Five Years After Scandal, Eliot Spitzer Hopes To Make a Comeback

Former Governor Will Run for New York City Comptroller

Getty Images

By Devra Ferst

Published July 07, 2013.
  • Print
  • Share Share

After five years out of the political arena, former New York governor and attorney general Eliot Spitzer announced that he will run for city comptroller, the New York Times reported Sunday.

Spitzer resigned his post in 2008 when the Times reported that he had been involved with a high-end prostitution ring. But, Spitzer is trusting voters to overlook his past and support him in this fall’s election. “I’m hopeful there will be forgiveness, I am asking for it,” he said in the telephone interview with the Times.

His announcement follows a similar path to that of former congressman and mayoral hopeful Anthony Weiner — both politicians endured public scandals over their sexual indiscretions. While Spitzer declined to comment if Weiner’s position in the polls — which is near tied with Christine Quinn — impacted his decision to run. He said he was motivated to run by members of the public who approach him and voice their support.

While Spitzer’s father grew up on the Lower East Side, Eliot Spitzer was raised in a non-religious home. In 2008 Hank Sheinkopf, a Democratic political consultant who worked on several of Spitzer’s campaigns told the Forward: “He was more WASP than he was Jew…He was much more comfortable in Princeton than in an Orthodox synagogue.” Despite this, Spitzer polled well among New York Jews in the past.

Spitzer, who was tough on Wall Street during his tenure as attorney general plans to transform the “comptroller’s office into a robust agency that would not merely monitor and account for city spending, as it does now, but conduct regular inquiries into the effectiveness of government policies, in areas like education,” says the Times.

“The metaphor is what I did with the attorney general’s office,” he said. “It is ripe for greater and more exciting use of the office’s jurisdiction.”

Since resigning as governor, Spitzer has worked as a television commentator and authored an e-book. His campaign will be sending over 100 people out on to the streets on Monday to collect the 3,750 signatures needed by Thursday to put his name on the ballot.


The Jewish Daily Forward welcomes reader comments in order to promote thoughtful discussion on issues of importance to the Jewish community. In the interest of maintaining a civil forum, The Jewish Daily Forwardrequires that all commenters be appropriately respectful toward our writers, other commenters and the subjects of the articles. Vigorous debate and reasoned critique are welcome; name-calling and personal invective are not. While we generally do not seek to edit or actively moderate comments, our spam filter prevents most links and certain key words from being posted and The Jewish Daily Forward reserves the right to remove comments for any reason.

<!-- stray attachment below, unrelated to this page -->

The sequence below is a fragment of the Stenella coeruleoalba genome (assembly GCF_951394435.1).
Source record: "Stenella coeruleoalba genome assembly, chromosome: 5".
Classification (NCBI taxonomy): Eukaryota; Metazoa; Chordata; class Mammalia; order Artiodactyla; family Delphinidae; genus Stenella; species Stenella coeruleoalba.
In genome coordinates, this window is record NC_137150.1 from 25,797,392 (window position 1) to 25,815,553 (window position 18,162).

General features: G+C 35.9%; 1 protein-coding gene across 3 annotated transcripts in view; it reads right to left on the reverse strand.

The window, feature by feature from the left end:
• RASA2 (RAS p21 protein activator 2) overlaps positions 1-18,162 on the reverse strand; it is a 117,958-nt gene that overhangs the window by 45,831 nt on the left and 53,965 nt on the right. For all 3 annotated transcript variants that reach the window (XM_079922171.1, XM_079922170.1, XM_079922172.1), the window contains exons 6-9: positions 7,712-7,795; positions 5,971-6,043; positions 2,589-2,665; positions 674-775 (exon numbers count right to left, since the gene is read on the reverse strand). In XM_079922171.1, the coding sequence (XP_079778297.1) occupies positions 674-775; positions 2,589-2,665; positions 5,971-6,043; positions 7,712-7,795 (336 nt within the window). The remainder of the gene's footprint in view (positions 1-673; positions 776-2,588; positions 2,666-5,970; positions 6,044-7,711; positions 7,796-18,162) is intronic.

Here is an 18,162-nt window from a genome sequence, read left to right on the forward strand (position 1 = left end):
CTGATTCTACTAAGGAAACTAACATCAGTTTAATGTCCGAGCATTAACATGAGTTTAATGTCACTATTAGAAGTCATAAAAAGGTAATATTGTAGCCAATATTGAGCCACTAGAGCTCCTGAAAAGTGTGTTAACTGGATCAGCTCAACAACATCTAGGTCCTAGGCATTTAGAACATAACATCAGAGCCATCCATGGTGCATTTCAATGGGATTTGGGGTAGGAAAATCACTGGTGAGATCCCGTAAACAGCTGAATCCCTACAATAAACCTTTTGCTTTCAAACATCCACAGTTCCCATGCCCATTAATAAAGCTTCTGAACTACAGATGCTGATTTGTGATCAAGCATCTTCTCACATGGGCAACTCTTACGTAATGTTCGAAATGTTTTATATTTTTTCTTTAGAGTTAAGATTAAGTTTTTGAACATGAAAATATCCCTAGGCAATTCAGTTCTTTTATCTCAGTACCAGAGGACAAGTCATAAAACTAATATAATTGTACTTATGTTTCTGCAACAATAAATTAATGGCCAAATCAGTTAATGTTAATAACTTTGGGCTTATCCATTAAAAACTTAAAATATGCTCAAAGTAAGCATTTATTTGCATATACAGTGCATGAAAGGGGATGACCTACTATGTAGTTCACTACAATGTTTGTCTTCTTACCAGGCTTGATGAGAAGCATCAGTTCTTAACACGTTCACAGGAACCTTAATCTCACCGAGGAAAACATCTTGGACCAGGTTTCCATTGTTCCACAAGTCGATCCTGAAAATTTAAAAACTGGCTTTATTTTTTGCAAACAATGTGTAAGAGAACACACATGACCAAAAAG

Find us on Facebook!
  • How about a side of Hitler with your spaghetti?
  • Why "Be fruitful and multiply" isn't as simple as it seems:
  • William Schabas may be the least of Israel's problems.
  • You've heard of the #IceBucketChallenge, but Forward publisher Sam Norich has something better: a #SoupBucketChallenge (complete with matzo balls!) Jon Stewart, Sarah Silverman & David Remnick, you have 24 hours!
  • Did Hamas just take credit for kidnapping the three Israeli teens?
  • "We know what it means to be in the headlines. We know what it feels like when the world sits idly by and watches the news from the luxury of their living room couches. We know the pain of silence. We know the agony of inaction."
  • When YA romance becomes "Hasidsploitation":
  • "I am wrapping up the summer with a beach vacation with my non-Jewish in-laws. They’re good people and real leftists who try to live the values they preach. This was a quality I admired, until the latest war in Gaza. Now they are adamant that American Jews need to take more responsibility for the deaths in Gaza. They are educated people who understand the political complexity, but I don’t think they get the emotional complexity of being an American Jew who is capable of criticizing Israel but still feels a deep connection to it. How can I get this across to them?"
  • “'I made a new friend,' my son told his grandfather later that day. 'I don’t know her name, but she was very nice. We met on the bus.' Welcome to Israel."
  • A Jewish female sword swallower. It's as cool as it sounds (and looks)!
  • Why did David Menachem Gordon join the IDF? In his own words: "The Israel Defense Forces is an army that fights for her nation’s survival and the absence of its warriors equals destruction from numerous regional foes. America is not quite under the threat of total annihilation… Simply put, I felt I was needed more in Israel than in the United States."
  • Leonard Fein's most enduring legacy may be his rejection of dualism: the idea that Jews must choose between assertiveness and compassion, between tribalism and universalism. Steven M. Cohen remembers a great Jewish progressive:
  • BREAKING: Missing lone soldier David Menachem Gordon has been found dead in central Israel. The Ohio native was 21 years old.
  • “They think they can slap on an Amish hat and a long black robe, and they’ve created a Hasid." What do you think of Hollywood's portrayal of Hasidic Jews?
  • “I’ve been doing this since I was a teenager. I didn’t think I would have to do it when I was 90.” Hedy Epstein fled Nazi Germany in 1933 on a Kinderstransport.
  • from-cache

Would you like to receive updates about new stories?




















We will not share your e-mail address or other personal information.

Already subscribed? Manage your subscription.